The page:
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The following chart illustrates the fan's output noise over the entire operating range of the PSU. The same conditions of the above graph apply to our measurements, though the ambient temperature was between at 28 °C (82.4 °F) to 30 °C (86 °F).  

Even with normal operating temperatures the Photon-1200 is noisy. Rosewill and Sirfa should offer a more relaxed fan profile, especially at lower loads. If you want to build a silent PC, you should refrain from buying this PSU.

  • MasterMace
    Sirfa has produced too many poor units in the past to get any leeway or benefit of the doubt. It failed 80 Plus Gold in the hotbox at 100% load.
    Reply
  • boller
    I have a good perspective on that ripple thing: just finished repairs of a PC power supply and when I was measuring ripple I found it was out of whack (300 mV pp). After some investigation I found out that measuring ripple is a tricky thing. Tom's description on how they do it is very incomplete. Eevblog guy spent an entire episode on ripple. In my case I had to do this: limit oscilloscope bandwidth 20 MHz, instead of the grounding clip use that spring attachment and measure loaded PSU at the last cap before leads. Ripple went down from 300 to 48 mV pp.
    Reply
  • Aris_Mp
    First of all you don't just hook a scope on a PSU's output and measure ripple else you will catch huge spikes, like in your case, which will totally alter the measured result.

    Secondly most users aren't interested on how I do things (and even if I elaborated on all the procedures I follow only a fraction of them would understand them) but about the final result. For me the most important is to explain what ripple is and how it can affect the components of a system.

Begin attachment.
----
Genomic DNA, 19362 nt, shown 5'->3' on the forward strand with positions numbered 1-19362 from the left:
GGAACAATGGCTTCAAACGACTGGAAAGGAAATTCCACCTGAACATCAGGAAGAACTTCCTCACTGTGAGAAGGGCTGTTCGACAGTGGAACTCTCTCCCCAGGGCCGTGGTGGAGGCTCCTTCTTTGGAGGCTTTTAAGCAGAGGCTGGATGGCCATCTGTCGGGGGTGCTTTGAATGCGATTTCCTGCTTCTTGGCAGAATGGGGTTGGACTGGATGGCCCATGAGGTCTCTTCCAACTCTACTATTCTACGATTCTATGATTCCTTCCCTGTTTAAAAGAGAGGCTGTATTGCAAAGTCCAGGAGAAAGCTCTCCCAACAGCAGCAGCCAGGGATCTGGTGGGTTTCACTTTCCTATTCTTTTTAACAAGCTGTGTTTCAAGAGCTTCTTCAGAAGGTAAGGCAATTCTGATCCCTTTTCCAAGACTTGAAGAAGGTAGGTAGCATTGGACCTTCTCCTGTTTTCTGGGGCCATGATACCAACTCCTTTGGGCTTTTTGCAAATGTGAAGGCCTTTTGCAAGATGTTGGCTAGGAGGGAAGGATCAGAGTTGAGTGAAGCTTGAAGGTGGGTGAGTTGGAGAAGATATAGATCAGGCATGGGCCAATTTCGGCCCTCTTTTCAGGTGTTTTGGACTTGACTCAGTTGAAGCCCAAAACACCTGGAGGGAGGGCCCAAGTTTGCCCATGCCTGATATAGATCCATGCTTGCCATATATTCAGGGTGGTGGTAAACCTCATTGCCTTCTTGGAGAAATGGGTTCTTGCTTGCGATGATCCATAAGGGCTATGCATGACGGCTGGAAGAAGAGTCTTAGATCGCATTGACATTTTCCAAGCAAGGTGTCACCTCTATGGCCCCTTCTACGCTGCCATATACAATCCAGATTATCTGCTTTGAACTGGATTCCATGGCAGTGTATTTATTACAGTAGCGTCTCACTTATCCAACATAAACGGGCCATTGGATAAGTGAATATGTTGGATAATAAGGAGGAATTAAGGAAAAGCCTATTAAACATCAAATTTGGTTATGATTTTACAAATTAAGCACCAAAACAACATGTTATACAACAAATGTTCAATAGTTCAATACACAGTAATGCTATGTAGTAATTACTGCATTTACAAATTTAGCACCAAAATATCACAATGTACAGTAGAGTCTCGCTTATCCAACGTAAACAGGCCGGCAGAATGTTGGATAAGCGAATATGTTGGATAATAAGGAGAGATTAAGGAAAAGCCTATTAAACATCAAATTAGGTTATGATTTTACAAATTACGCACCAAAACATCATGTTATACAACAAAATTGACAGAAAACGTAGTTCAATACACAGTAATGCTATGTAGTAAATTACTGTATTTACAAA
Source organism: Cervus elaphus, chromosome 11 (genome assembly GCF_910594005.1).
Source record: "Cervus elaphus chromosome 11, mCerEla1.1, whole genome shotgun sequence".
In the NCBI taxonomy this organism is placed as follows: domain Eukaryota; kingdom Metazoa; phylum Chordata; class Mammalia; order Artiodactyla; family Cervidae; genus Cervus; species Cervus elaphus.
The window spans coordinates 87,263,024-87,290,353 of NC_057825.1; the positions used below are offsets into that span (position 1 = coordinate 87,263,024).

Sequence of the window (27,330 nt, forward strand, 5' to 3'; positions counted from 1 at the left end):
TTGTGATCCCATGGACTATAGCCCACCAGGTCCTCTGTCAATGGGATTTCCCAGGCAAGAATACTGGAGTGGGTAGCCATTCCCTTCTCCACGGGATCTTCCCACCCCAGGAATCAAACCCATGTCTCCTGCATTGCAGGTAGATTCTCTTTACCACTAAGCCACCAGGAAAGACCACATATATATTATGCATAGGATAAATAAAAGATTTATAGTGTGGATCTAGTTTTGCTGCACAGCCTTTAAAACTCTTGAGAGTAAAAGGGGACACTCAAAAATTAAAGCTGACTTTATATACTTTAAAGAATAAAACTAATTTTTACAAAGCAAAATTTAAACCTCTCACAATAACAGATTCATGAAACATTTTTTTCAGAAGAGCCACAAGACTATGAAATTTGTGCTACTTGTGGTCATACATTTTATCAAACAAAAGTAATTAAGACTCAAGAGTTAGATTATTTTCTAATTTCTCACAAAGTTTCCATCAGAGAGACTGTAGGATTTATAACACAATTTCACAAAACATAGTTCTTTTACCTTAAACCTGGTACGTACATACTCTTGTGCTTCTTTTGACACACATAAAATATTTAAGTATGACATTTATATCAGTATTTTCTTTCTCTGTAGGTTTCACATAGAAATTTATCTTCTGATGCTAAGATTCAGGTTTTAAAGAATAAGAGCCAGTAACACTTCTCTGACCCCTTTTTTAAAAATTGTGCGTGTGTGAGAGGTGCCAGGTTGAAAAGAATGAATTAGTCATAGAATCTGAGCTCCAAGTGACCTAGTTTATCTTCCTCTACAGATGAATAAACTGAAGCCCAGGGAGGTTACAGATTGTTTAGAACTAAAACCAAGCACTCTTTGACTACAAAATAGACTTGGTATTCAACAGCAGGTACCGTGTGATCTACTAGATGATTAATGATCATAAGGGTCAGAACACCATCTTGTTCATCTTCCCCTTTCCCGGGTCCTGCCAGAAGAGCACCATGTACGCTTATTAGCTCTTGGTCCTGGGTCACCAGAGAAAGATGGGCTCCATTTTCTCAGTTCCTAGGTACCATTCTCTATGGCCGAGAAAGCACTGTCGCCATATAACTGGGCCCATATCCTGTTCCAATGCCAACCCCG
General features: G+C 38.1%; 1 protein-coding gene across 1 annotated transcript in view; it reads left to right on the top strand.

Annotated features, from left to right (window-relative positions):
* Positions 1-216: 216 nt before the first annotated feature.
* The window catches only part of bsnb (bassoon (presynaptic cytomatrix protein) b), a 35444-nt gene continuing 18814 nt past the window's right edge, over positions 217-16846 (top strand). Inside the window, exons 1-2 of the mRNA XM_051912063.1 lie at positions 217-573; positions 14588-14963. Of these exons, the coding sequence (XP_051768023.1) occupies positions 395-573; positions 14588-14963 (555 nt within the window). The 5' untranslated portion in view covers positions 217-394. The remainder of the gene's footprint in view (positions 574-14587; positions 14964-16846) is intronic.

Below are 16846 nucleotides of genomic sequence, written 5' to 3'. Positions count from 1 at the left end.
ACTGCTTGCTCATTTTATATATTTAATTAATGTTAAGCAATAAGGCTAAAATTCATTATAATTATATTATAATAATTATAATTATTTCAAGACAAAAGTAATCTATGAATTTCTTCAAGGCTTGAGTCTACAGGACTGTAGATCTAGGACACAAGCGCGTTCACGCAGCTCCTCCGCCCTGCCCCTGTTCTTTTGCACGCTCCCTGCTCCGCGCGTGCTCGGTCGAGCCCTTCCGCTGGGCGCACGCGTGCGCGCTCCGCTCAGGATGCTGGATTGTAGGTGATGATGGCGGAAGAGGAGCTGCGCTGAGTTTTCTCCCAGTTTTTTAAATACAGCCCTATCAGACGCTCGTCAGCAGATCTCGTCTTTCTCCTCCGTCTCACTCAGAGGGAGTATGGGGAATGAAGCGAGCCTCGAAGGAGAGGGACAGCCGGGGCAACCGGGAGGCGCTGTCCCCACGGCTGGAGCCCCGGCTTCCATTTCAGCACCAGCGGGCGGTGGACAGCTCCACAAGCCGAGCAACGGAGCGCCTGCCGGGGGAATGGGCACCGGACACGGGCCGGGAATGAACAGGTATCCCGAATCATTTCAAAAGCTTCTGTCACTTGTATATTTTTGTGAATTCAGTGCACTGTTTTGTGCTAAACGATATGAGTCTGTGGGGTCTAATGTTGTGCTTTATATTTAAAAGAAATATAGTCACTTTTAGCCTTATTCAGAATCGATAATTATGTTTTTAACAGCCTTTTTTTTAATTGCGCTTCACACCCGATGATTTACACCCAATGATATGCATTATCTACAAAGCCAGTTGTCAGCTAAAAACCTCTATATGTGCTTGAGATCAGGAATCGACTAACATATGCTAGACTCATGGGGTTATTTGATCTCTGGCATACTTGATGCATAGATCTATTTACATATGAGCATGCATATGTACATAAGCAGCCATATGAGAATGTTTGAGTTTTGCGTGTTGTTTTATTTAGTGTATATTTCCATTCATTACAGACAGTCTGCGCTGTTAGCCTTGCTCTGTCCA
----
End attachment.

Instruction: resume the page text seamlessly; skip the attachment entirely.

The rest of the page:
Thirdly. You don't have to watch Dave to see how ripple is measured properly. You can check on the ATX spec which includes the ripple measurement procedure. I follow all guidelines of the ATX spec so if you need to see how I measure ripple or load regulation just take a look at them. In any case the following scheme will show you how to measure ripple on a PSU.

    Reply
  • boller
    No need to be defensive, I was just pointing out that your _description_ is incomplete, not that you do it wrong. Although it would be nice for you to place a note over there saying that actual procedure involves some additional caps and an honest to god differential probe (!)
    Reply
  • Aris_Mp
    I just replied to your concerns. No need to think that I am defensive because clearly this is not the case with me.

    I already stated that I don't mention how I measure ripple since among others all of us reviewers have to follow the ATX spec procedure. There is no point in repeating the whole ATX spec from the moment that anyone can download and read this spec with a simple google search.

    Besides these two caps (which are already pre-installed on the fixtures that most of us reviewers have. There also present on loaders like the Sunmoon ones) and the good quality probes you also need to isolate all external noise that can pass from the PSU's EMI filter. In other words you need to provide "clean" power to the PSU. Personally I do this with a Chroma AC source and in the near future I plan to get a online UPS with some extra circuits for EMI/noise protection which will feed the AC source (so I will have two layers of protection). In order to check if your line is clean firstly take some readings on the major rails (+12V, 5V and 3.3V) with the PSU in standby. If you see increased ripple (normally it should be close to zero mV) then your scope picks up noise or the PSU isn't properly isolated from the rest devices on your home/lab.
    Reply
  • CTurbo
    It's not a bad unit, but it's not competitive at all. It's more expensive than an EVGA G2 1300w Gold and and Rosewill Capstone 1200w Gold, and almost as much as an EVGA P2 1200w. Yikes!
    Reply
  • Mac266
    Shame it performed badly, a cheap high rated supply could stir the market up nicely!

    It's not a bad unit, but it's not competitive at all. It's more expensive than an EVGA G2 1300w Gold and and Rosewill Capstone 1200w Gold, and almost as much as an EVGA P2 1200w. Yikes!

    CTurbo! How ya been mate?
    Reply